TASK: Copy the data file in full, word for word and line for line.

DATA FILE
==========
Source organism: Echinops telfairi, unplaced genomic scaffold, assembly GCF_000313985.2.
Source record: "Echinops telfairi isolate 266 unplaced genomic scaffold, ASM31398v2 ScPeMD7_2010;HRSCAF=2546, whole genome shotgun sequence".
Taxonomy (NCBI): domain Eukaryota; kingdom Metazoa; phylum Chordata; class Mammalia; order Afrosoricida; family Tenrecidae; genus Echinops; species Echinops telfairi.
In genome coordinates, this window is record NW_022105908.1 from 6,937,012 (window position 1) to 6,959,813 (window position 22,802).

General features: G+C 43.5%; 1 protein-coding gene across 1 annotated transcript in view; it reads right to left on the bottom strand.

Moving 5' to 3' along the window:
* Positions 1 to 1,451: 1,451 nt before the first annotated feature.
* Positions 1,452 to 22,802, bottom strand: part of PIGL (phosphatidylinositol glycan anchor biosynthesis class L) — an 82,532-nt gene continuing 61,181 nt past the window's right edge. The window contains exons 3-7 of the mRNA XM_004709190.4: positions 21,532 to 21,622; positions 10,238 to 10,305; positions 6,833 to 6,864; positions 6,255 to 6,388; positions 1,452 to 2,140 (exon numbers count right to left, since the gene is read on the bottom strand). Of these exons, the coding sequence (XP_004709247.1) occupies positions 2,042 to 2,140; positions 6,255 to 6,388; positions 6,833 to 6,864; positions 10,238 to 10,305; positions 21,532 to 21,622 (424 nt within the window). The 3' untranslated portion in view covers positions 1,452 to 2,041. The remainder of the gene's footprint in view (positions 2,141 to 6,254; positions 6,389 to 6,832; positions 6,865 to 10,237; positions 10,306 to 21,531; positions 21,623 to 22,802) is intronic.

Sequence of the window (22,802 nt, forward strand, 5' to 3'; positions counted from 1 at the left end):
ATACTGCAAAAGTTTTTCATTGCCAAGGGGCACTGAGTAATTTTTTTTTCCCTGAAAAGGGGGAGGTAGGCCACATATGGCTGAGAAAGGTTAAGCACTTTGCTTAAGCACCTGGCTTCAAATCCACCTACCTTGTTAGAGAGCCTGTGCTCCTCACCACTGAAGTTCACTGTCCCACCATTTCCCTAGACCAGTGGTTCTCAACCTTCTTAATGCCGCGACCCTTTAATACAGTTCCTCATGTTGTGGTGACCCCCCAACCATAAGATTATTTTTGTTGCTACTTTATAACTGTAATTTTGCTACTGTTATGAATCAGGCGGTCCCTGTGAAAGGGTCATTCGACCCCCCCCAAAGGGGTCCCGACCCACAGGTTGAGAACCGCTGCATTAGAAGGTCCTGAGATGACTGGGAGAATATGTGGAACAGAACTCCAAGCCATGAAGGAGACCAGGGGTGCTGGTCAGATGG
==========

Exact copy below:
Source organism: Echinops telfairi, unplaced genomic scaffold, assembly GCF_000313985.2.
Source record: "Echinops telfairi isolate 266 unplaced genomic scaffold, ASM31398v2 ScPeMD7_2010;HRSCAF=2546, whole genome shotgun sequence".
Taxonomy (NCBI): domain Eukaryota; kingdom Metazoa; phylum Chordata; class Mammalia; order Afrosoricida; family Tenrecidae; genus Echinops; species Echinops telfairi.
In genome coordinates, this window is record NW_022105908.1 from 6,937,012 (window position 1) to 6,959,813 (window position 22,802).

General features: G+C 43.5%; 1 protein-coding gene across 1 annotated transcript in view; it reads right to left on the bottom strand.

Moving 5' to 3' along the window:
* Positions 1 to 1,451: 1,451 nt before the first annotated feature.
* Positions 1,452 to 22,802, bottom strand: part of PIGL (phosphatidylinositol glycan anchor biosynthesis class L) — an 82,532-nt gene continuing 61,181 nt past the window's right edge. The window contains exons 3-7 of the mRNA XM_004709190.4: positions 21,532 to 21,622; positions 10,238 to 10,305; positions 6,833 to 6,864; positions 6,255 to 6,388; positions 1,452 to 2,140 (exon numbers count right to left, since the gene is read on the bottom strand). Of these exons, the coding sequence (XP_004709247.1) occupies positions 2,042 to 2,140; positions 6,255 to 6,388; positions 6,833 to 6,864; positions 10,238 to 10,305; positions 21,532 to 21,622 (424 nt within the window). The 3' untranslated portion in view covers positions 1,452 to 2,041. The remainder of the gene's footprint in view (positions 2,141 to 6,254; positions 6,389 to 6,832; positions 6,865 to 10,237; positions 10,306 to 21,531; positions 21,623 to 22,802) is intronic.

Sequence of the window (22,802 nt, forward strand, 5' to 3'; positions counted from 1 at the left end):
ATACTGCAAAAGTTTTTCATTGCCAAGGGGCACTGAGTAATTTTTTTTTCCCTGAAAAGGGGGAGGTAGGCCACATATGGCTGAGAAAGGTTAAGCACTTTGCTTAAGCACCTGGCTTCAAATCCACCTACCTTGTTAGAGAGCCTGTGCTCCTCACCACTGAAGTTCACTGTCCCACCATTTCCCTAGACCAGTGGTTCTCAACCTTCTTAATGCCGCGACCCTTTAATACAGTTCCTCATGTTGTGGTGACCCCCCAACCATAAGATTATTTTTGTTGCTACTTTATAACTGTAATTTTGCTACTGTTATGAATCAGGCGGTCCCTGTGAAAGGGTCATTCGACCCCCCCCAAAGGGGTCCCGACCCACAGGTTGAGAACCGCTGCATTAGAAGGTCCTGAGATGACTGGGAGAATATGTGGAACAGAACTCCAAGCCATGAAGGAGACCAGGGGTGCTGGTCAGATGG